The whistle-blower this time was ABB Asea Brown Boveri Ltd., the Swiss-Swedish conglomerate. Last year ABB auditors uncovered accounting irregularities in a project to build a paint shop for Volkswagen's Skoda unit in the Czech Republic. ABB had apparently paid millions of dollars in kickbacks to land the contract. After an investigation, ABB in December laid out the findings to VW and filed blackmail charges with the district attorney's office in Zurich. On February 17, ABB filed similar charges in the German city of Braunschweig.
The bribery scandal boiling over at Volkswagen is the latest example of corruption in German business circles. Two years ago, General Motors Corp.'s German division, Adam Opel, was shaken by revelations that purchasing executives had received kickbacks from suppliers. That scandal led to the suspension of one executive and two supervisory board members as well as the prosecution of several midlevel officials. But that doesn't seem to have persuaded the industry to clean up its act.
The VW incident suggests that some German auto companies are lax about enforcing ethical behavior. "I never met purchasing people in the auto industry who did not have `secondary benefits' from their suppliers," says a former VW executive. Adds a top official at another European carmaker: "It is an industrywide problem to an alarming extent."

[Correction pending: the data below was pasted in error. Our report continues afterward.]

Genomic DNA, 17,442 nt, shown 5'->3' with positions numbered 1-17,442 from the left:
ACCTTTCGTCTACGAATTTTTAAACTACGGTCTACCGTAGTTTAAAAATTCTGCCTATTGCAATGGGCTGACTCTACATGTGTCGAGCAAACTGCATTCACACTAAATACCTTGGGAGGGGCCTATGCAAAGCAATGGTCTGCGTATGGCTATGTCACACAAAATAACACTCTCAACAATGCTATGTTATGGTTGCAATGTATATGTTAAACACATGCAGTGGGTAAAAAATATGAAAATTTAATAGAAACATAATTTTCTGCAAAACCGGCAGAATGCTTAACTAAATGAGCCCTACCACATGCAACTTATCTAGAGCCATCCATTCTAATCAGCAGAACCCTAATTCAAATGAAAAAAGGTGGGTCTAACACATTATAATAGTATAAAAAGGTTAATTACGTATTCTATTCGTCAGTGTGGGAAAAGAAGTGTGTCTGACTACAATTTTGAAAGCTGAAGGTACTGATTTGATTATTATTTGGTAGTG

PRESSURE ON PIECH. The scandal also puts renewed pressure on VW Chief Executive Ferdinand Piech. He recently agreed to pay GM $100 million to settle a civil case over charges that former purchasing chief Jose Ignacio Lopez de Arriortua stole company secrets when he left GM to join VW in 1993. Lopez has been indicted by German prosecutors.
Meanwhile, the German magazine Der Spiegel also alleges that close associates of Lopez are involved in the latest scandal. Officials at ABB and at the Braunschweig prosecutor's office won't confirm or deny that allegation. Germany's federal criminal investigors have been called in to assist with the inquiry.
The current scandal bolsters the impression that VW's top brass winks at unethical behavior. VW issued a statement saying that it is investigating. Ironically, the company has rules designed to avoid such shenanigans, says a former purchasing executive there. Purchasing employees, for instance, are required to sign ethics statements annually, he says. And even such perks as lunch on suppliers' tab are closely controlled.
But even stricter standards may be necessary. What's lacking, say some industry insiders, is swift, decisive action against those who break the rules. Suspected wrongdoers need to be suspended pending a full investigation, they argue, and proven rule-breakers should be sacked. German companies can no longer afford to sweep corrupt behavior under the rug.